Fort Hamilton Joins Collaborative to Prevent Repeat Child Abuse
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Fort Hamilton Joins Collaborative to Prevent Repeat Child Abuse

Fort Hamilton Hospital is joining 18 hospitals across the state in a collaborative effort to reduce the occurrence of child abuse in infants six months and younger.

Ohio Attorney General Mike DeWine funded the Timely Recognition of Abusive Injuries (TRAIN) Collaborative with a $1 million grant to Ohio Children’s Hospital Association. The TRAIN Collaborative has developed several tools that, once implemented by medical providers, may significantly reduce  repeat instances of child abuse.

“We are pleased to join this collaborative effort that will help protect the most vulnerable in our society,” says Michael Mewhirter, president of Fort Hamilton Hospital. “The tools and information from the TRAIN Collaborative will help us significantly increase detection and reduce reoccurrence of child abuse.”

One of the Collaborative’s completed milestones includes developing a comprehensive list of more than 50 different sentinel injuries. These are minor injuries known to the medical provider, such as bruising, fractures, head injuries, abdominal injuries, burns, genital injuries and oral injuries, that should prompt concern that the child is being abused.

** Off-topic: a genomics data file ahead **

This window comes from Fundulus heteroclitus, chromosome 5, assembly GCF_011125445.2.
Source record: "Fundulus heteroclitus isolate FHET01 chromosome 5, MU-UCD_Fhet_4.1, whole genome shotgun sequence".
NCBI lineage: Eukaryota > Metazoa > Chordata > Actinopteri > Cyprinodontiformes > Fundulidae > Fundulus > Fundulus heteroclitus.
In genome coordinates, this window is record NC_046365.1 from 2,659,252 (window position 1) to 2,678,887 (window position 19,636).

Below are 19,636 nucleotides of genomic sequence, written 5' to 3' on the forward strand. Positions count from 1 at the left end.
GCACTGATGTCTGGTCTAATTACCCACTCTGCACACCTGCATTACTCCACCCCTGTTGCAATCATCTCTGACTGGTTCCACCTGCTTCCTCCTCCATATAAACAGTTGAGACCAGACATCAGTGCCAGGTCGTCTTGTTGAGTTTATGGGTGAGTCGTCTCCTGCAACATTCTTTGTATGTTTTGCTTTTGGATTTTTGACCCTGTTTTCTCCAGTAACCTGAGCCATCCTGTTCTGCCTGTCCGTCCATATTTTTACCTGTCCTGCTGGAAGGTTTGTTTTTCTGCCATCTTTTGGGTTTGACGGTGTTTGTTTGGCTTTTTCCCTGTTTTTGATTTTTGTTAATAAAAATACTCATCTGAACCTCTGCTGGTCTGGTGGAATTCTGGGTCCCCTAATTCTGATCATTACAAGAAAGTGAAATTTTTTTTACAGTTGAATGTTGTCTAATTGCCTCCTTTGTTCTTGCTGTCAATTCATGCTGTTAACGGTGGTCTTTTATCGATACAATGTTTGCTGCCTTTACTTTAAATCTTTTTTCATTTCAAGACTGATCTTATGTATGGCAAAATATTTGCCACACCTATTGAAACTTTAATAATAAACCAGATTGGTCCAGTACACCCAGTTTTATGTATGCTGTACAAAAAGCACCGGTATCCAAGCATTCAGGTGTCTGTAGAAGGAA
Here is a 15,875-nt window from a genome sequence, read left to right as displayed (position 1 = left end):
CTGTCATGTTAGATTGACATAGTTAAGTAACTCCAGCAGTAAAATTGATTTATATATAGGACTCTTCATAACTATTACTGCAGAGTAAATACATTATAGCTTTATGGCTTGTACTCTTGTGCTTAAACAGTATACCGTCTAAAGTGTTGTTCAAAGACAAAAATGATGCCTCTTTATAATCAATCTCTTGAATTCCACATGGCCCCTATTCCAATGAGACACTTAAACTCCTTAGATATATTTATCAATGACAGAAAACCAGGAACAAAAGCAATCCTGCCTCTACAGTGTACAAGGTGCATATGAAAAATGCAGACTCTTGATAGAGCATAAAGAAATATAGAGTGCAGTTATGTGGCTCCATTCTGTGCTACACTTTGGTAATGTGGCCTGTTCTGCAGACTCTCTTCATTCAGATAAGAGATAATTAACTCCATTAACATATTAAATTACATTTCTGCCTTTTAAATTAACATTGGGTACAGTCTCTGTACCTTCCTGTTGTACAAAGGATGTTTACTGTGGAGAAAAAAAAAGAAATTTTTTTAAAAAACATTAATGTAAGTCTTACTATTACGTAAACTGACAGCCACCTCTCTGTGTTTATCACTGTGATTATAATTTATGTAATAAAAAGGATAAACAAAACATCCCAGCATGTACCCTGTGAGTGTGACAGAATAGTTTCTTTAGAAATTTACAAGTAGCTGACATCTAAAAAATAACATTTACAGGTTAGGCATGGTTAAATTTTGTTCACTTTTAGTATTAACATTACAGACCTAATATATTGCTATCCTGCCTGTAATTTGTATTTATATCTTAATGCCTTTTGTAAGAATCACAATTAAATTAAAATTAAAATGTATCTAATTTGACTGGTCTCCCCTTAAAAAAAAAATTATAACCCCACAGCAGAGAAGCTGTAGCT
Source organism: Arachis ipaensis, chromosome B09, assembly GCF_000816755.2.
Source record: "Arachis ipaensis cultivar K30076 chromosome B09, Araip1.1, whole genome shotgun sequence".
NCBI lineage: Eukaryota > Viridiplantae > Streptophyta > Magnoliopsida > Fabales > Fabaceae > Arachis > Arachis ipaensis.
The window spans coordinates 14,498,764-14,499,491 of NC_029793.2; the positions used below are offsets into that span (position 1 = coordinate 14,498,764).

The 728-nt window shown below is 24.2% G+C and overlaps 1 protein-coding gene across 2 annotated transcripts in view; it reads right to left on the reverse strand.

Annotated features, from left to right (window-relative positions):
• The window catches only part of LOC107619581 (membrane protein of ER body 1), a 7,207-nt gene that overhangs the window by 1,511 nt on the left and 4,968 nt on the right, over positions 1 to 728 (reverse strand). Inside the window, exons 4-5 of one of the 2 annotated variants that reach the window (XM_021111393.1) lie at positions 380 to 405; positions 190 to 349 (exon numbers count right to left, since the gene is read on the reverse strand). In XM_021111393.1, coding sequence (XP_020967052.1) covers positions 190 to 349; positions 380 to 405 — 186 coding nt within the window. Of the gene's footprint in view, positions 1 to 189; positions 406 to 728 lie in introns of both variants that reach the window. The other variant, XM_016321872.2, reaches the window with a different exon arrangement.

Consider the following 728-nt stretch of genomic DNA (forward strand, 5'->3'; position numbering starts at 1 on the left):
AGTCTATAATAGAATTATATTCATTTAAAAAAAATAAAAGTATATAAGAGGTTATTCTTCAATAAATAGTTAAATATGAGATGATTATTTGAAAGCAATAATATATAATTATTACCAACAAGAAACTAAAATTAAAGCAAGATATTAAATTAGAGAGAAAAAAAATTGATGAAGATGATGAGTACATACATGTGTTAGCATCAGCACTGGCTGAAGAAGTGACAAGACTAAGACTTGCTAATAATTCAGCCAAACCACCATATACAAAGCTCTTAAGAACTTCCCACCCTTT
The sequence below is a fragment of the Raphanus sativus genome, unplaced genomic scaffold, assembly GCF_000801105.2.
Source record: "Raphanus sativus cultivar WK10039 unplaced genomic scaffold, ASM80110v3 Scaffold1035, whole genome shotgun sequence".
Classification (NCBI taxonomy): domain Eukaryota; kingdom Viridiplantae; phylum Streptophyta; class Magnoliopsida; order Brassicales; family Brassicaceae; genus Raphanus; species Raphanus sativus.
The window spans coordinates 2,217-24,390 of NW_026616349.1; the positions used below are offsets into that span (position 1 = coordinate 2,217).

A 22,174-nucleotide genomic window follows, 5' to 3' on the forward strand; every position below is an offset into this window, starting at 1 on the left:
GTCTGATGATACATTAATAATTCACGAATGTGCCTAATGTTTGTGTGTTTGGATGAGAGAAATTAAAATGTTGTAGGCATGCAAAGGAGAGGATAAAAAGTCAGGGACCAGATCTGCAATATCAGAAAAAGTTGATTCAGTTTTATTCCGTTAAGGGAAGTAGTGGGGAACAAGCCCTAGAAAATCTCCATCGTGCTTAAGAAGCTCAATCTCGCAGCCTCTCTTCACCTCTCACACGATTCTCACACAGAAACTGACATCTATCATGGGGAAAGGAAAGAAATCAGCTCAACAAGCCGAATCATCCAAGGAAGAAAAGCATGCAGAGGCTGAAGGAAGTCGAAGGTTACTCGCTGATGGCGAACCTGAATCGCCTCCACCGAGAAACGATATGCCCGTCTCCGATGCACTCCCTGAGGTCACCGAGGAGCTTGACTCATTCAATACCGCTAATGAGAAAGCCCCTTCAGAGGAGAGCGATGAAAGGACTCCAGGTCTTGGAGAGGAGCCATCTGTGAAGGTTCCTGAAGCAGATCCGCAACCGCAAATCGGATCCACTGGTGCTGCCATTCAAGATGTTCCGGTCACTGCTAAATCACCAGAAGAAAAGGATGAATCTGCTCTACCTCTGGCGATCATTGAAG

To ensure sentinel injuries are not missed by medical providers, the Collaborative developed a recommended comprehensive physical examination for infants under six months of age that includes examination of the face, mouth, ears, neck, torso, genitals, and buttocks.

If a medical provider discovers a sentinel injury, there is now a recommended protocol or “bundle of care,” which was developed by the TRAIN Collaborative. The bundle of care assists in the identification of abuse and ensures the infant receives appropriate follow-up care. The bundle of care includes a skeletal survey of the infant, psychosocial assessment of the caregivers, and pediatric consultation.

November 30, 2016